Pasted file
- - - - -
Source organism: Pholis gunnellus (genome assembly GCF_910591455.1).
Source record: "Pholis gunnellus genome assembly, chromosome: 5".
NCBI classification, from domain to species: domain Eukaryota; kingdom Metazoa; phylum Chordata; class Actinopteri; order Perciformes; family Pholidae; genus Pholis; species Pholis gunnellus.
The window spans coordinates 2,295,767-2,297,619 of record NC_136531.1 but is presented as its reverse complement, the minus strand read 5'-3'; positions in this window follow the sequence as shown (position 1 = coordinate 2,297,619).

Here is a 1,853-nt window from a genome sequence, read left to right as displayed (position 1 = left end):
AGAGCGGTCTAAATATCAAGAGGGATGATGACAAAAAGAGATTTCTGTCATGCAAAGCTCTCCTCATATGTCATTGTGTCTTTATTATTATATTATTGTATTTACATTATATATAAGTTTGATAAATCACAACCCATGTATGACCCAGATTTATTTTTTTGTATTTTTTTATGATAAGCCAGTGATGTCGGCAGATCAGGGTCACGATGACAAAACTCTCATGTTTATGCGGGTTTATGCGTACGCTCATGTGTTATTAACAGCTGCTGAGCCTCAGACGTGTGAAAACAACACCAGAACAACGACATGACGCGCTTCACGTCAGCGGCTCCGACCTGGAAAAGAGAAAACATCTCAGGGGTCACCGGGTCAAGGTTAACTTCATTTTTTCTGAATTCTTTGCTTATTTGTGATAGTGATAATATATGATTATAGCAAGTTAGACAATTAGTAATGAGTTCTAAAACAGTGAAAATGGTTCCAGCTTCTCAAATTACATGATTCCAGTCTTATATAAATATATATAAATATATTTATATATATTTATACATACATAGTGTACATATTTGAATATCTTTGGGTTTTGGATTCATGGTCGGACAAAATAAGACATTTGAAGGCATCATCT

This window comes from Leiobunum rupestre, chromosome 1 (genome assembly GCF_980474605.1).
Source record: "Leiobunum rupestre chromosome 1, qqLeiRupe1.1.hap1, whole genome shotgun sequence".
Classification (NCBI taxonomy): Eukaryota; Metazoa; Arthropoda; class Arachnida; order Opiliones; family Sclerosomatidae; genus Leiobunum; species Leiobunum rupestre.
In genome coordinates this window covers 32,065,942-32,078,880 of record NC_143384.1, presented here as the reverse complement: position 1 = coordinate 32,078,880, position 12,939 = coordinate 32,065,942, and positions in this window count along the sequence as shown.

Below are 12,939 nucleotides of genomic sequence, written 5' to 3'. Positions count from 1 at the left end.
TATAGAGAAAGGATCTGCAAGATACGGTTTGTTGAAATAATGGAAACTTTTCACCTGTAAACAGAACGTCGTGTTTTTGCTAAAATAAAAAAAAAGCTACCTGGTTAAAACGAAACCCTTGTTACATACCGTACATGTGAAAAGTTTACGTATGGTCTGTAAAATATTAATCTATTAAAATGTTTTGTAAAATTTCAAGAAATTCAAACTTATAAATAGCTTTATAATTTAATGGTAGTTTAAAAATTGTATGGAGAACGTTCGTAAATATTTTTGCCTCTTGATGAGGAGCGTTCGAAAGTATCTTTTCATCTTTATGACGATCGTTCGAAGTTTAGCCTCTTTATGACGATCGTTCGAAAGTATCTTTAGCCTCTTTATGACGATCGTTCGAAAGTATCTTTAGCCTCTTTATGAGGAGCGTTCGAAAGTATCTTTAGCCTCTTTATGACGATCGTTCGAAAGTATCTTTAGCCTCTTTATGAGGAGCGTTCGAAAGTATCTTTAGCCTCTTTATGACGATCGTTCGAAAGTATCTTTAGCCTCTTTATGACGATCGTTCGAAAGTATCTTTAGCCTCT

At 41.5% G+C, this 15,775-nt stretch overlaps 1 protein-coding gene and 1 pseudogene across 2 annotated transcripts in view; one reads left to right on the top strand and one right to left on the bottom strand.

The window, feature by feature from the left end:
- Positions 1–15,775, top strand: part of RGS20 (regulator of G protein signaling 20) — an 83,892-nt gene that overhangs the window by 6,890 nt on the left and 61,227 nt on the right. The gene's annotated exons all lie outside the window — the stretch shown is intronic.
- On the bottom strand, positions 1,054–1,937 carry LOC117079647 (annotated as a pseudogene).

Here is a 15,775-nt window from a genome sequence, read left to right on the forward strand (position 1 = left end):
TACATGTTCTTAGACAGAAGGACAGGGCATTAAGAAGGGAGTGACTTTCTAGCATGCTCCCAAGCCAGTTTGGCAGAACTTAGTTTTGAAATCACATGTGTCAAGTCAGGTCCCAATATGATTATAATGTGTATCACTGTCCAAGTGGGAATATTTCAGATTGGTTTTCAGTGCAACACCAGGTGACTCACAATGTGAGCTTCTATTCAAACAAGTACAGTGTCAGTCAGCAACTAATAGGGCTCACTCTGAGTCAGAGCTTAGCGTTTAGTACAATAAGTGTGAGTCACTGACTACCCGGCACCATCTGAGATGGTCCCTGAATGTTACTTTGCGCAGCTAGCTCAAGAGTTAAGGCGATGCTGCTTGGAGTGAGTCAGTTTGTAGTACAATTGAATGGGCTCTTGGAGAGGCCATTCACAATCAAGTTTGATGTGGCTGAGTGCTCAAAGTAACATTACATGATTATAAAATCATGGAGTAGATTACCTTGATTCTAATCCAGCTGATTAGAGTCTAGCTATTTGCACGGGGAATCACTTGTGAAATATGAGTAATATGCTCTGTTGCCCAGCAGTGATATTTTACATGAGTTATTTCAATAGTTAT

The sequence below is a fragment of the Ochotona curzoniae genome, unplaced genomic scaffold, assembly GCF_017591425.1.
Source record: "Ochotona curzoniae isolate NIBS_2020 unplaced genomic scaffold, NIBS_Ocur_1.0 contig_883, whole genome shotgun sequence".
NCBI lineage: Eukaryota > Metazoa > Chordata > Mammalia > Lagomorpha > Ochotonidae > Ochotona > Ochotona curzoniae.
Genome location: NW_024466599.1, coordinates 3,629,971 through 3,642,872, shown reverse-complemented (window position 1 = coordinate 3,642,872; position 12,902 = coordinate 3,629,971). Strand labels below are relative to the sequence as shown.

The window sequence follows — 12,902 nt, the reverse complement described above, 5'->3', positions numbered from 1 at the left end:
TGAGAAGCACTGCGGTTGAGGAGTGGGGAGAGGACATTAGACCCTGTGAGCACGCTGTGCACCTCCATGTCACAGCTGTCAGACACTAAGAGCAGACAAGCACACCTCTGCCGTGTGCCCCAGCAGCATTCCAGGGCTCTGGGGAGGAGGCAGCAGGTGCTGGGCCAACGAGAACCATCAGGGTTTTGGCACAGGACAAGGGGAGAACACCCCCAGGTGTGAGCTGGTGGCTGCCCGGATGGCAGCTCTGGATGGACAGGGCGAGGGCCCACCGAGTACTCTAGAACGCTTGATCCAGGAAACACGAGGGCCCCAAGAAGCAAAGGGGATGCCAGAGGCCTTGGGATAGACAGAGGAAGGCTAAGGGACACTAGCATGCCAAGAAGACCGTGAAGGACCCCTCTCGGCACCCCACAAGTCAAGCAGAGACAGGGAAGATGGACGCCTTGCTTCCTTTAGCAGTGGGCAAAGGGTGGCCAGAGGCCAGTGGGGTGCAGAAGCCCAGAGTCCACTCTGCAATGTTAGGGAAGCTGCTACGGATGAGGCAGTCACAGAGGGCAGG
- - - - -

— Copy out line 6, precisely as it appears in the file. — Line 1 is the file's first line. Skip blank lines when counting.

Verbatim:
AGAGCGGTCTAAATATCAAGAGGGATGATGACAAAAAGAGATTTCTGTCATGCAAAGCTCTCCTCATATGTCATTGTGTCTTTATTATTATATTATTGTATTTACATTATATATAAGTTTGATAAATCACAACCCATGTATGACCCAGATTTATTTTTTTGTATTTTTTTATGATAAGCCAGTGATGTCGGCAGATCAGGGTCACGATGACAAAACTCTCATGTTTATGCGGGTTTATGCGTACGCTCATGTGTTATTAACAGCTGCTGAGCCTCAGACGTGTGAAAACAACACCAGAACAACGACATGACGCGCTTCACGTCAGCGGCTCCGACCTGGAAAAGAGAAAACATCTCAGGGGTCACCGGGTCAAGGTTAACTTCATTTTTTCTGAATTCTTTGCTTATTTGTGATAGTGATAATATATGATTATAGCAAGTTAGACAATTAGTAATGAGTTCTAAAACAGTGAAAATGGTTCCAGCTTCTCAAATTACATGATTCCAGTCTTATATAAATATATATAAATATATTTATATATATTTATACATACATAGTGTACATATTTGAATATCTTTGGGTTTTGGATTCATGGTCGGACAAAATAAGACATTTGAAGGCATCATCT